Haiti to Receive $50 Million Grant for Clean Water, Sanitation Projects

UNICEF workers set up a Cholera Treatment Center (CTC) in the medical center located in L'Estere, north of Port au Prince. UNICEF, in coordination with the Haitian Government and International agencies and NGOs, responds to the cholera outbreak that killed approximately 330 people, with thousands hospitalized in the Artobonite Region.

Above: a cholera treatment centre in Haiti after the earthquake in 2010 (UN Photo)

By the Caribbean Journal staff

Haiti is slated to receive a $50 million grant from the International Development Association, following approval from the World Bank’s Board of Directors.

The grant will target more than 300,000 people in rural areas of Haiti hit hard by the cholera outbreak.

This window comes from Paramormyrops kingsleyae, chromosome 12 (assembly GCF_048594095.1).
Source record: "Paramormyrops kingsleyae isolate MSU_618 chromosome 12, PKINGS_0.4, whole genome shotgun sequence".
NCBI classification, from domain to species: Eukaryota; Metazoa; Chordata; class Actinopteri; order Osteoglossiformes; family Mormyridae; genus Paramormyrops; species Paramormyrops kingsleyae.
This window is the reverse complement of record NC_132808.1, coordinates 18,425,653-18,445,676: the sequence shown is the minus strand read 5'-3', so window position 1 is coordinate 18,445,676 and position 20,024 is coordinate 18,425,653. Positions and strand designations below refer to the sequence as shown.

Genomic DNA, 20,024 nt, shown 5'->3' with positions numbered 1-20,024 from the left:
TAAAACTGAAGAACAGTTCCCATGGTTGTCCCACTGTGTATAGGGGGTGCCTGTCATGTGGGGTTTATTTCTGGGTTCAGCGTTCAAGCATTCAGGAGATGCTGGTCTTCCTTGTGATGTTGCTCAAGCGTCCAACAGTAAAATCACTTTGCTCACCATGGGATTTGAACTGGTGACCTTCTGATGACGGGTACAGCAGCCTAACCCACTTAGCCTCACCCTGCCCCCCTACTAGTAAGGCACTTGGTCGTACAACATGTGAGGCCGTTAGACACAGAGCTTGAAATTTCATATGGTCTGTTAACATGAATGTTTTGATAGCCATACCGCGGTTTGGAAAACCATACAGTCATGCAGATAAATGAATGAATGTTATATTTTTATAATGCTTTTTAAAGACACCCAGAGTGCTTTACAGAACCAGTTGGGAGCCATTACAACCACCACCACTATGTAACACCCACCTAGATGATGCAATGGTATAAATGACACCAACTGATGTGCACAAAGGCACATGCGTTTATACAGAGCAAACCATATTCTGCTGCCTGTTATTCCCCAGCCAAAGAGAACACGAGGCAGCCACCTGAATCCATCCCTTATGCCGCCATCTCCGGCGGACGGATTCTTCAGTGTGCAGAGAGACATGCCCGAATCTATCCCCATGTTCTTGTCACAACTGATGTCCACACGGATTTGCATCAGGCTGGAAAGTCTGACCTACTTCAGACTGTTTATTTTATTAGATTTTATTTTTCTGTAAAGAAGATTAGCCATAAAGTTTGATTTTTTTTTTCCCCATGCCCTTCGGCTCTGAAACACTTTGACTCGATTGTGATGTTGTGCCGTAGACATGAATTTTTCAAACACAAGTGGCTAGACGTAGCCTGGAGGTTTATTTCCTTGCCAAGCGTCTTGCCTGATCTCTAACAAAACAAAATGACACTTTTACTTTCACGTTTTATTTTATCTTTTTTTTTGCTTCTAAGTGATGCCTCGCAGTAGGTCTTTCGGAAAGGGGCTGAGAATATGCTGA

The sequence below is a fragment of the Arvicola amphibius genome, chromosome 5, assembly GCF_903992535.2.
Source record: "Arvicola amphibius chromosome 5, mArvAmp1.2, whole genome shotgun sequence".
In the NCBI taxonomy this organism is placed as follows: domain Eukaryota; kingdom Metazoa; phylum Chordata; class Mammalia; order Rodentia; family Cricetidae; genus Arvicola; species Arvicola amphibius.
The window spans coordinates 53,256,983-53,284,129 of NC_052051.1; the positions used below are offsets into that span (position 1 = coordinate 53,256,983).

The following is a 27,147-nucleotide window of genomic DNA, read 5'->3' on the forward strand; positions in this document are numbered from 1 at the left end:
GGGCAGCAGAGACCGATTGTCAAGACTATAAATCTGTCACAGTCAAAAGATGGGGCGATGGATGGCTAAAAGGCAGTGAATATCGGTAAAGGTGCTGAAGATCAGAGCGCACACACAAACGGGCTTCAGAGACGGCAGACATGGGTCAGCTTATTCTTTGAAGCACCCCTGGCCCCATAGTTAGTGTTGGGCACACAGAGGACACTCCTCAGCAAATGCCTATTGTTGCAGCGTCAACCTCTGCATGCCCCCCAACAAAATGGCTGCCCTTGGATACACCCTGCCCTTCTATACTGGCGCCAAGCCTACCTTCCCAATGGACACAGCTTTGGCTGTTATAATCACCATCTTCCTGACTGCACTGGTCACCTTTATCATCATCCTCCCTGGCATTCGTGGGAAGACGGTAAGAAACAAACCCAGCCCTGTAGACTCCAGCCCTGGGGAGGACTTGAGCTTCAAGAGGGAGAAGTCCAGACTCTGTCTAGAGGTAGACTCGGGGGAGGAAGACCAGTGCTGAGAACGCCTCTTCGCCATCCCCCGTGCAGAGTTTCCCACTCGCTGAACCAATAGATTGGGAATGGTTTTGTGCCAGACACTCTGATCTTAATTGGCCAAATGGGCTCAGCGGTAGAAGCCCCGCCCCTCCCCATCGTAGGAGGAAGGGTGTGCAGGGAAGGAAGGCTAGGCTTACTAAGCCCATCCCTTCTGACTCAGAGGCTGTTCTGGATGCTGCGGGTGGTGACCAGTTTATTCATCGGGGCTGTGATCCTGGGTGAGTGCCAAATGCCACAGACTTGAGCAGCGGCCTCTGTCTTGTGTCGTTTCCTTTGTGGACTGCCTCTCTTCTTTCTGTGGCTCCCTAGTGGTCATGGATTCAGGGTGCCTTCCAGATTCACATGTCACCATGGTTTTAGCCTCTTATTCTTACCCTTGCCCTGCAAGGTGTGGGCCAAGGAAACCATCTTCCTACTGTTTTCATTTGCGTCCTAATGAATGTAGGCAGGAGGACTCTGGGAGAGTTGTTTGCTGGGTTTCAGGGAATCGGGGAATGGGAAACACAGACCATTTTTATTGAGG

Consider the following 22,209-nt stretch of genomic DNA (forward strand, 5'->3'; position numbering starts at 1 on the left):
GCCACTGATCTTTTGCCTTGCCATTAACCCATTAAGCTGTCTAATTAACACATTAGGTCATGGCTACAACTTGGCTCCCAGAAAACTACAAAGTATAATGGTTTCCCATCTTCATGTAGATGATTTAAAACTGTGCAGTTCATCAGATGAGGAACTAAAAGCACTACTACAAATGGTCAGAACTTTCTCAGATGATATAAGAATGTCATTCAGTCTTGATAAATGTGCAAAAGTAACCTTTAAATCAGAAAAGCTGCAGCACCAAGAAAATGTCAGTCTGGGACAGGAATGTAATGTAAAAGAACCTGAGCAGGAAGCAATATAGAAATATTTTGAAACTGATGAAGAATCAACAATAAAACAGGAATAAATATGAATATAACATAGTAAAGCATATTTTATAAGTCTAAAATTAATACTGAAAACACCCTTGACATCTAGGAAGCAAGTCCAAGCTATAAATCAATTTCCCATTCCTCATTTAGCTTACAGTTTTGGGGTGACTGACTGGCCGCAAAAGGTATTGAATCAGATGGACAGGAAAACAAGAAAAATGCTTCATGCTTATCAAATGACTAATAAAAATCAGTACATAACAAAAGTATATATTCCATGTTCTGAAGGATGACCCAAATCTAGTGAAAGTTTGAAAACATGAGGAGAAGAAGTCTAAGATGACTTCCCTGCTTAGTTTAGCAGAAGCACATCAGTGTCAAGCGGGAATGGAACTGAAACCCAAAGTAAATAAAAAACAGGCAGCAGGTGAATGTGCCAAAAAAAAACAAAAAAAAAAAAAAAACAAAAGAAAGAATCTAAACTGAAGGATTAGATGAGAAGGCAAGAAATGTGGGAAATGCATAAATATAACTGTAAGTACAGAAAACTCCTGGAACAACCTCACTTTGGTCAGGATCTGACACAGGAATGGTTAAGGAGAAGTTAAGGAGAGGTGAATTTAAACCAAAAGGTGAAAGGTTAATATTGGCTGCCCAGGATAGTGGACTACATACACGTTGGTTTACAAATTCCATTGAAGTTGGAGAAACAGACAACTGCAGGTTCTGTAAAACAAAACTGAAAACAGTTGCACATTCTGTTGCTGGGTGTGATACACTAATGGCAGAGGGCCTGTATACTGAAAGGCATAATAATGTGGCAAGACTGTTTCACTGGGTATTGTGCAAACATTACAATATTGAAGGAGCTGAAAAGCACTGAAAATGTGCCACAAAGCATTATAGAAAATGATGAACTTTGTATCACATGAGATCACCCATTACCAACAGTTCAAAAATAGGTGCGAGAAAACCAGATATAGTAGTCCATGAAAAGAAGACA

The “Sustainable Rural and Small Towns Water and Sanitation” project “aims to save lives by preventing cholera and waterborne diseases in high prevalence zones, and strengthen the capacity of local agencies to deliver water and sanitation services in rural areas and small towns,” according to a statement from the Word Bank.

While Haiti has made great strides in controlling the cholera epidemic since it was brought to the country in 2010, heavy rains led to a sharp increase in cases in the first quarter of 2015.

“While deaths from cholera and waterborne diseases declined last year and remain below one percent of cases, cholera resurgence remains a threat and water borne diseases are one of the leading causes of infant mortality in the country,” the World Bank said.

The new project will target areas with high cholera incidence rates in the dry season, aiming to reinforce and complement activities by other partners in the country.

The aim is to improve access to water sources for 150,000 people, while improving sanitation and hygiene for 50,000 people.

Another 100,000 people are slated to benefit from “small repairs and expansions,” according to the bank.

The project will also lay out a roadmap for universal access to sanitation and water by 2030.